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My youngest chosen family member and I walk through a deserted city park. They are thirteen; we’ve lived together since they were two. “I haven’t been here before,” they say, gesturing at the tall cedars around us. “You have. You just don’t recognize the park without people.” “Have you ever seen anything like this happen before?” they ask. “This” meaning the COVID 19 pandemic. ‘What have I seen before’ is a routine inquiry of theirs. A few questions that I particularly remember them asking: Did a kid from your school ever go missing? (yes; I’ll never forget her.) Have you ever felt scared to go to a party? (fuck yes; let’s brainstorm coping skills for social anxiety.) Did you have a girlfriend in high school? (sort of; I had a secret in high school.) This question, though, about COVID 19 is the first time I tell them “no.” I’ve never seen anything like this. I have no anecdotes or experiential advice to comfort them with. Another first, the first that troubles me more, is that our conversation doesn’t veer into “what if” thinking. Speculating possibilities—strategic, fantastic or comedic—has been our go-to for years. For example, what if you could turn invisible at parties? We walked the remainder of the fern-lined path in silence. Maybe poetry can fill the gap in our conversation? Speculative poetry can voice the most horrific and redemptive “what if” thoughts. Speculative poetry isn’t short on words to describe how our realities are always shifting.View playlist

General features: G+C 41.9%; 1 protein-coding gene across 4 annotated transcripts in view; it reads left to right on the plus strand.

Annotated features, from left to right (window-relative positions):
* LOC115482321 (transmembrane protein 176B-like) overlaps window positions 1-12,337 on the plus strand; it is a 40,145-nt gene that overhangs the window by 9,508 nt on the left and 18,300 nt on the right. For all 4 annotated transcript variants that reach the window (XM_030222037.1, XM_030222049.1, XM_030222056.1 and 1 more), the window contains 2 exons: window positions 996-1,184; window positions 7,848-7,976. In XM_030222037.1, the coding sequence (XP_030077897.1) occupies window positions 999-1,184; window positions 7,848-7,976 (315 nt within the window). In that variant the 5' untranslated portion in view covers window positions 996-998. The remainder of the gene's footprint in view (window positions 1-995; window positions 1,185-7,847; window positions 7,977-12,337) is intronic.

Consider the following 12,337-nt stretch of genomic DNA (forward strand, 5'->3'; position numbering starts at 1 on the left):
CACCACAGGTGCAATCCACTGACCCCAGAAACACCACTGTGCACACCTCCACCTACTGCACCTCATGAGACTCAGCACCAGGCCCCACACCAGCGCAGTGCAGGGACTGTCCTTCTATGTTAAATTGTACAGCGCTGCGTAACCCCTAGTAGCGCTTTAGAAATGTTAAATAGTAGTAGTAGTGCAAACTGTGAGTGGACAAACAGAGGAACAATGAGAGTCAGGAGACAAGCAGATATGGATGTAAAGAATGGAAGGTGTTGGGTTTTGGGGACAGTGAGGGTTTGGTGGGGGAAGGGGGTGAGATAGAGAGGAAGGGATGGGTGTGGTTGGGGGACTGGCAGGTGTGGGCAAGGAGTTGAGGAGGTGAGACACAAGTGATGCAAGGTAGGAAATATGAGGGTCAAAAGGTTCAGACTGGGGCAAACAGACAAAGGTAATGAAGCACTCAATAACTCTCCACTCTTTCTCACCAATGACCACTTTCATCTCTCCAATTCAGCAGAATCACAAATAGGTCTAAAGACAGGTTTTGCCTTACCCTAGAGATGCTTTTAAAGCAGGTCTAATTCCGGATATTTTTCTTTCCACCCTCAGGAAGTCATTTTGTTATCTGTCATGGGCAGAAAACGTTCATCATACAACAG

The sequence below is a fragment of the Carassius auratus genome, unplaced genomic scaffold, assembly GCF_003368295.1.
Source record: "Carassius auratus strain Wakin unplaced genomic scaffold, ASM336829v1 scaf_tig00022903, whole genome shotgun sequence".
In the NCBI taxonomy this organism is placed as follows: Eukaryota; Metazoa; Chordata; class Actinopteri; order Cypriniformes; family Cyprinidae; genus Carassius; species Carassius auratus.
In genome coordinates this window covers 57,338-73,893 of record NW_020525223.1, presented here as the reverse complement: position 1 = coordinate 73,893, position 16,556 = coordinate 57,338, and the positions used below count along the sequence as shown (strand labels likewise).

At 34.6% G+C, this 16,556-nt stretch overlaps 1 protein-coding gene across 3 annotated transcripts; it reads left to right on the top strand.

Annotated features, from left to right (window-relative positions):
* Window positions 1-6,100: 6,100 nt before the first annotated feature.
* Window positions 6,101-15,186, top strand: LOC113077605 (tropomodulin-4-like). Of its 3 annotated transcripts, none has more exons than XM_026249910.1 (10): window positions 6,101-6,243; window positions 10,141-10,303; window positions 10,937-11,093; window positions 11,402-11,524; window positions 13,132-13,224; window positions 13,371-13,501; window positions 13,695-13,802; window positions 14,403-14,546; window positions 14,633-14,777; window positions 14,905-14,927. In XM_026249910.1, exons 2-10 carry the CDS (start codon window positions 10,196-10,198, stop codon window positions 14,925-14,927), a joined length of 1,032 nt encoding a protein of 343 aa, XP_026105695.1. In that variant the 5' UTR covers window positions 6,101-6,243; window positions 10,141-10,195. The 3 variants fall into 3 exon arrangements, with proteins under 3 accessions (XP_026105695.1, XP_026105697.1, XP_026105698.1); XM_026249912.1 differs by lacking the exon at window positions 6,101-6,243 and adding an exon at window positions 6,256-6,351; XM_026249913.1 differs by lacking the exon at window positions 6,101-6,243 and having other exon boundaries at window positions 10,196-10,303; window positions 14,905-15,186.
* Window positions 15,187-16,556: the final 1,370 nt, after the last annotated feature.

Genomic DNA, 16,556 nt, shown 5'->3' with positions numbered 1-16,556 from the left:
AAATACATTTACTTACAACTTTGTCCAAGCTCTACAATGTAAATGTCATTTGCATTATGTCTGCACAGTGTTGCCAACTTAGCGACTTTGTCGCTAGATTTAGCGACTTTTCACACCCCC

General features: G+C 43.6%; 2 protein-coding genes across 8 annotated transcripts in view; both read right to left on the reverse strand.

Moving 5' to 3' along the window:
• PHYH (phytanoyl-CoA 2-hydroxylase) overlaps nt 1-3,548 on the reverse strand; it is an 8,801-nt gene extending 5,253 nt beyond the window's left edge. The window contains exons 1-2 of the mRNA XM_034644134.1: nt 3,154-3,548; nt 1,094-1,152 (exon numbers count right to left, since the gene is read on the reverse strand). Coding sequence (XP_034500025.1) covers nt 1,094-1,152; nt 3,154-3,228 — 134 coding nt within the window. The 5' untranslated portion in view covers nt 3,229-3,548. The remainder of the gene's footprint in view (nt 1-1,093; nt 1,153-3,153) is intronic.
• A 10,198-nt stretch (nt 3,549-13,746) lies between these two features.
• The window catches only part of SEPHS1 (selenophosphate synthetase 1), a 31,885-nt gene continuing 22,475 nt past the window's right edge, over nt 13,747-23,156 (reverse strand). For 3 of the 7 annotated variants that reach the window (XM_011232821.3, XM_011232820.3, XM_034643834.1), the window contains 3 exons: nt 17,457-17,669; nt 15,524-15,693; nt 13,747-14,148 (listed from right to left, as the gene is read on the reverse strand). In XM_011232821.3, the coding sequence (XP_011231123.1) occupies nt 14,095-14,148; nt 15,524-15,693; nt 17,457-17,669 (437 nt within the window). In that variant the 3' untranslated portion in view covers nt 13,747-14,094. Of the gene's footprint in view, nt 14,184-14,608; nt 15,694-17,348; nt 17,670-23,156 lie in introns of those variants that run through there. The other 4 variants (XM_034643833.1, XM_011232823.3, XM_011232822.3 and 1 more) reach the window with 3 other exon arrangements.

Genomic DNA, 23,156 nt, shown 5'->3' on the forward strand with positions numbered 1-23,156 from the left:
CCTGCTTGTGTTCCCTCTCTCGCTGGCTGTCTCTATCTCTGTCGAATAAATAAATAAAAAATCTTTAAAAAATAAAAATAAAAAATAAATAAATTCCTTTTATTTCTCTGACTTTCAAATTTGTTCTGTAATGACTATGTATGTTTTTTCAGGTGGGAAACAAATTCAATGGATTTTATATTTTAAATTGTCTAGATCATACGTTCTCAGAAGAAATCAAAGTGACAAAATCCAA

I began writing poetry in earnest around 2016 and 2017. I'd always loved reading and writing in some form, but writing poems specifically came much later. Reading these poems again now, I suspect that this is the reason the themes in the collection vary so much—I hadn't been able to process so many different events in my life until I started writing poems!
I believe it was the wonderful writer Ocean Vuong who said the act of reading a poem out loud gives it a new life, that "the air is a second page." For me, the act of writing these poems down gave not only my memories (especially the sad and angry ones), but also me, much-needed new lives. In a sense, it released me from them, and them from me.View playlist